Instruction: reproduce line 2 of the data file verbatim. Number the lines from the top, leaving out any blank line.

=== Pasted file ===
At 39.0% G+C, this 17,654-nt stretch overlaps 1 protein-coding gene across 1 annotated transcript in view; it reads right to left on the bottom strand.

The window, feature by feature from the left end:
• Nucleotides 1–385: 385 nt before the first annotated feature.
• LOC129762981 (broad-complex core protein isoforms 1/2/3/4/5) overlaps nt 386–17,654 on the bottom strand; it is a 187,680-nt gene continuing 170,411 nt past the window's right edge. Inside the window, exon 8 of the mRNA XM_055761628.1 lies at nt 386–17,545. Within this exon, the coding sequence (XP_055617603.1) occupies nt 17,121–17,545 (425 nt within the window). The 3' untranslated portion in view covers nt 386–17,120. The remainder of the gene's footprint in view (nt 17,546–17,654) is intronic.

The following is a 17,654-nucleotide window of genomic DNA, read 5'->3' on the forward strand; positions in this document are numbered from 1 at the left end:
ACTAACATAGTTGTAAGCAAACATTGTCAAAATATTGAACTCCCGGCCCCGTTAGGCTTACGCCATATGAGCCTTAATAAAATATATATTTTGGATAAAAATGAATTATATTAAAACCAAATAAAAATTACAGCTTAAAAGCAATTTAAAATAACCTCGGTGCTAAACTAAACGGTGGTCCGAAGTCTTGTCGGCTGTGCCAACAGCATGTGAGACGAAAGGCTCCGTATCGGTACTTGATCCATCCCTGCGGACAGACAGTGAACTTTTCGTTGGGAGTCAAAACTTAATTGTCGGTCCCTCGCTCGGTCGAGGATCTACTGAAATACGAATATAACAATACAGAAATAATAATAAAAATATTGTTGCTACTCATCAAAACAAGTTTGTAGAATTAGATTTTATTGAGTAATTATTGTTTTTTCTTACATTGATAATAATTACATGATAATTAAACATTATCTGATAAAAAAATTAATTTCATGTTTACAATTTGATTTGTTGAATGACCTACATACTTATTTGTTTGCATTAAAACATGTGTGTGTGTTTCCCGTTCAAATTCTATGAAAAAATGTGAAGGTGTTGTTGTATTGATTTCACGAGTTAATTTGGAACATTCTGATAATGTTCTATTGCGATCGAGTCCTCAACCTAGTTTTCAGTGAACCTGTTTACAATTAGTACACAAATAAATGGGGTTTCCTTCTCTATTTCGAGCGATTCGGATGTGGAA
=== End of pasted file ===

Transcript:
The window, feature by feature from the left end: